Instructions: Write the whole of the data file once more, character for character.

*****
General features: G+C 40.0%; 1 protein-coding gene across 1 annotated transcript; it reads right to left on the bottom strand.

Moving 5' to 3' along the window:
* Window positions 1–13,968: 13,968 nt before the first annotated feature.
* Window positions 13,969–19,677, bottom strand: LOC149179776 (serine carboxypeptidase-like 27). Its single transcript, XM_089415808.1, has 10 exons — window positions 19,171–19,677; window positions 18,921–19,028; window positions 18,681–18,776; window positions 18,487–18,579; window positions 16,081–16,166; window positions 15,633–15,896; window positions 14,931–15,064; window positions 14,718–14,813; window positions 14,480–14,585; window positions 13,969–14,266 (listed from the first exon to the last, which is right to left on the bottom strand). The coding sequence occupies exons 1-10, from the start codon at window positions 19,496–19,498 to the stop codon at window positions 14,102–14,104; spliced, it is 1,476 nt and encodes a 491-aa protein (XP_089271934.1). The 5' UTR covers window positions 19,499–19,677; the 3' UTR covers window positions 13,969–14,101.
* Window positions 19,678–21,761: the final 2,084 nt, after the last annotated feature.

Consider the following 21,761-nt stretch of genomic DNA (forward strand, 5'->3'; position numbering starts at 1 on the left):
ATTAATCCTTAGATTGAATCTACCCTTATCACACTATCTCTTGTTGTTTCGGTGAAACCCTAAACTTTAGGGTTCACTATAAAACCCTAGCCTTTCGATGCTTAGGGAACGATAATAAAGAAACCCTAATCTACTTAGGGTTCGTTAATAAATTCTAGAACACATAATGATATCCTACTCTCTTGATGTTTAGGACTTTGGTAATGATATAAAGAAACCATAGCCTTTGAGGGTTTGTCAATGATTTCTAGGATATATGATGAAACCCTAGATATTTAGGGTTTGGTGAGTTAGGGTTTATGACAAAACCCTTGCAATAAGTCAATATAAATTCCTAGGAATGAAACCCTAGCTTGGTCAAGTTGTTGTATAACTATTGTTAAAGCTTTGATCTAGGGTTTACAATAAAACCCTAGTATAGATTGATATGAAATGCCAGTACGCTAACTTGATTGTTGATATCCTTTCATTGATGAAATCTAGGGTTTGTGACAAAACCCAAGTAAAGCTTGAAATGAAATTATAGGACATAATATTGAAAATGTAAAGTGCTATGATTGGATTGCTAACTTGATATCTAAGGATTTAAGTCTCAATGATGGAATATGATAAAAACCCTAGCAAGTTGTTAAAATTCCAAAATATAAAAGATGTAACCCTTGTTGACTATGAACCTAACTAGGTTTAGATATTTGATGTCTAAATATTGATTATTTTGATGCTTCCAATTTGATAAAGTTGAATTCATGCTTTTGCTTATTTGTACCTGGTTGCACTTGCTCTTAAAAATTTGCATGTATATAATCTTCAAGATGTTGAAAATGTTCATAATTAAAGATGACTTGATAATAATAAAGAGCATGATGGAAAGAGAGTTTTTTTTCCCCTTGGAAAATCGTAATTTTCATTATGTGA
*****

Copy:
General features: G+C 40.0%; 1 protein-coding gene across 1 annotated transcript; it reads right to left on the bottom strand.

Moving 5' to 3' along the window:
* Window positions 1–13,968: 13,968 nt before the first annotated feature.
* Window positions 13,969–19,677, bottom strand: LOC149179776 (serine carboxypeptidase-like 27). Its single transcript, XM_089415808.1, has 10 exons — window positions 19,171–19,677; window positions 18,921–19,028; window positions 18,681–18,776; window positions 18,487–18,579; window positions 16,081–16,166; window positions 15,633–15,896; window positions 14,931–15,064; window positions 14,718–14,813; window positions 14,480–14,585; window positions 13,969–14,266 (listed from the first exon to the last, which is right to left on the bottom strand). The coding sequence occupies exons 1-10, from the start codon at window positions 19,496–19,498 to the stop codon at window positions 14,102–14,104; spliced, it is 1,476 nt and encodes a 491-aa protein (XP_089271934.1). The 5' UTR covers window positions 19,499–19,677; the 3' UTR covers window positions 13,969–14,101.
* Window positions 19,678–21,761: the final 2,084 nt, after the last annotated feature.

Consider the following 21,761-nt stretch of genomic DNA (forward strand, 5'->3'; position numbering starts at 1 on the left):
ATTAATCCTTAGATTGAATCTACCCTTATCACACTATCTCTTGTTGTTTCGGTGAAACCCTAAACTTTAGGGTTCACTATAAAACCCTAGCCTTTCGATGCTTAGGGAACGATAATAAAGAAACCCTAATCTACTTAGGGTTCGTTAATAAATTCTAGAACACATAATGATATCCTACTCTCTTGATGTTTAGGACTTTGGTAATGATATAAAGAAACCATAGCCTTTGAGGGTTTGTCAATGATTTCTAGGATATATGATGAAACCCTAGATATTTAGGGTTTGGTGAGTTAGGGTTTATGACAAAACCCTTGCAATAAGTCAATATAAATTCCTAGGAATGAAACCCTAGCTTGGTCAAGTTGTTGTATAACTATTGTTAAAGCTTTGATCTAGGGTTTACAATAAAACCCTAGTATAGATTGATATGAAATGCCAGTACGCTAACTTGATTGTTGATATCCTTTCATTGATGAAATCTAGGGTTTGTGACAAAACCCAAGTAAAGCTTGAAATGAAATTATAGGACATAATATTGAAAATGTAAAGTGCTATGATTGGATTGCTAACTTGATATCTAAGGATTTAAGTCTCAATGATGGAATATGATAAAAACCCTAGCAAGTTGTTAAAATTCCAAAATATAAAAGATGTAACCCTTGTTGACTATGAACCTAACTAGGTTTAGATATTTGATGTCTAAATATTGATTATTTTGATGCTTCCAATTTGATAAAGTTGAATTCATGCTTTTGCTTATTTGTACCTGGTTGCACTTGCTCTTAAAAATTTGCATGTATATAATCTTCAAGATGTTGAAAATGTTCATAATTAAAGATGACTTGATAATAATAAAGAGCATGATGGAAAGAGAGTTTTTTTTCCCCTTGGAAAATCGTAATTTTCATTATGTGA